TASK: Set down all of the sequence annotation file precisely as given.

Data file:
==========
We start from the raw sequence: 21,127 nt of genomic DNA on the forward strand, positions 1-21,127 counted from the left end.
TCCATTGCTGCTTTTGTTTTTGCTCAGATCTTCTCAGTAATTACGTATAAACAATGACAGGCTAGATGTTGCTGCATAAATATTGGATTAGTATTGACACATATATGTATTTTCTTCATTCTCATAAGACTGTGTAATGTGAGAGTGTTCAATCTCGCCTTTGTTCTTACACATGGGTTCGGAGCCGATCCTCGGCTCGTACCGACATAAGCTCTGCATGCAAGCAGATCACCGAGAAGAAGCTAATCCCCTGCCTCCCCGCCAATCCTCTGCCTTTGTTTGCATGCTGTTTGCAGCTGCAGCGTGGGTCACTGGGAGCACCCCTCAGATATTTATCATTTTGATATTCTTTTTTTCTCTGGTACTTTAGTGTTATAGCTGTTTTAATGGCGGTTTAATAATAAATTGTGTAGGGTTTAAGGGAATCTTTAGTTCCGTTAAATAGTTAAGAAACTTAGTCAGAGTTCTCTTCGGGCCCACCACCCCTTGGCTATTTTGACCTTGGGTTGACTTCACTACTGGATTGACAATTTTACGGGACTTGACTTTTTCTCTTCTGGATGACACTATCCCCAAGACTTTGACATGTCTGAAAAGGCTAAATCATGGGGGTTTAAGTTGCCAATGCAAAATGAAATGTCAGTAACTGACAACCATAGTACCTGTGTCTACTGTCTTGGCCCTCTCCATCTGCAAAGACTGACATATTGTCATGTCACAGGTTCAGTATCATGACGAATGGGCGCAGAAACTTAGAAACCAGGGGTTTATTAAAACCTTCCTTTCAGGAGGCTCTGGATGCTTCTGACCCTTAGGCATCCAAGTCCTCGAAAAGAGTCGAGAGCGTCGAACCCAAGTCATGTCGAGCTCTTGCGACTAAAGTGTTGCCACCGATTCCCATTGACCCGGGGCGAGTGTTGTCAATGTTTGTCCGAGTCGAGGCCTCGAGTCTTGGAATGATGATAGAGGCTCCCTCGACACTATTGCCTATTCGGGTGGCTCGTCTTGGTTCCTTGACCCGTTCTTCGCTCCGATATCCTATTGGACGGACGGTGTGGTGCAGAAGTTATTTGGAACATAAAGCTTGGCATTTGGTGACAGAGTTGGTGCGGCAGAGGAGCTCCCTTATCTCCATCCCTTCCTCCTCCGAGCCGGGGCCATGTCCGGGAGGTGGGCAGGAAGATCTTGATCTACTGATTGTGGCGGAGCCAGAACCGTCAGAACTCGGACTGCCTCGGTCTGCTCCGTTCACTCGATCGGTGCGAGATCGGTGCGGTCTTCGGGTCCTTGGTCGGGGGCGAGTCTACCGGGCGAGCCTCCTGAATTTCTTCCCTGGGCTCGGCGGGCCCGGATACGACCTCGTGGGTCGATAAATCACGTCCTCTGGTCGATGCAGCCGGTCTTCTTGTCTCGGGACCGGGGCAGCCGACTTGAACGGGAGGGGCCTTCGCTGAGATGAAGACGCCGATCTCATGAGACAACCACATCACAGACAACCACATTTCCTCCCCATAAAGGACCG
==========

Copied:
We start from the raw sequence: 21,127 nt of genomic DNA on the forward strand, positions 1-21,127 counted from the left end.
TCCATTGCTGCTTTTGTTTTTGCTCAGATCTTCTCAGTAATTACGTATAAACAATGACAGGCTAGATGTTGCTGCATAAATATTGGATTAGTATTGACACATATATGTATTTTCTTCATTCTCATAAGACTGTGTAATGTGAGAGTGTTCAATCTCGCCTTTGTTCTTACACATGGGTTCGGAGCCGATCCTCGGCTCGTACCGACATAAGCTCTGCATGCAAGCAGATCACCGAGAAGAAGCTAATCCCCTGCCTCCCCGCCAATCCTCTGCCTTTGTTTGCATGCTGTTTGCAGCTGCAGCGTGGGTCACTGGGAGCACCCCTCAGATATTTATCATTTTGATATTCTTTTTTTCTCTGGTACTTTAGTGTTATAGCTGTTTTAATGGCGGTTTAATAATAAATTGTGTAGGGTTTAAGGGAATCTTTAGTTCCGTTAAATAGTTAAGAAACTTAGTCAGAGTTCTCTTCGGGCCCACCACCCCTTGGCTATTTTGACCTTGGGTTGACTTCACTACTGGATTGACAATTTTACGGGACTTGACTTTTTCTCTTCTGGATGACACTATCCCCAAGACTTTGACATGTCTGAAAAGGCTAAATCATGGGGGTTTAAGTTGCCAATGCAAAATGAAATGTCAGTAACTGACAACCATAGTACCTGTGTCTACTGTCTTGGCCCTCTCCATCTGCAAAGACTGACATATTGTCATGTCACAGGTTCAGTATCATGACGAATGGGCGCAGAAACTTAGAAACCAGGGGTTTATTAAAACCTTCCTTTCAGGAGGCTCTGGATGCTTCTGACCCTTAGGCATCCAAGTCCTCGAAAAGAGTCGAGAGCGTCGAACCCAAGTCATGTCGAGCTCTTGCGACTAAAGTGTTGCCACCGATTCCCATTGACCCGGGGCGAGTGTTGTCAATGTTTGTCCGAGTCGAGGCCTCGAGTCTTGGAATGATGATAGAGGCTCCCTCGACACTATTGCCTATTCGGGTGGCTCGTCTTGGTTCCTTGACCCGTTCTTCGCTCCGATATCCTATTGGACGGACGGTGTGGTGCAGAAGTTATTTGGAACATAAAGCTTGGCATTTGGTGACAGAGTTGGTGCGGCAGAGGAGCTCCCTTATCTCCATCCCTTCCTCCTCCGAGCCGGGGCCATGTCCGGGAGGTGGGCAGGAAGATCTTGATCTACTGATTGTGGCGGAGCCAGAACCGTCAGAACTCGGACTGCCTCGGTCTGCTCCGTTCACTCGATCGGTGCGAGATCGGTGCGGTCTTCGGGTCCTTGGTCGGGGGCGAGTCTACCGGGCGAGCCTCCTGAATTTCTTCCCTGGGCTCGGCGGGCCCGGATACGACCTCGTGGGTCGATAAATCACGTCCTCTGGTCGATGCAGCCGGTCTTCTTGTCTCGGGACCGGGGCAGCCGACTTGAACGGGAGGGGCCTTCGCTGAGATGAAGACGCCGATCTCATGAGACAACCACATCACAGACAACCACATTTCCTCCCCATAAAGGACCG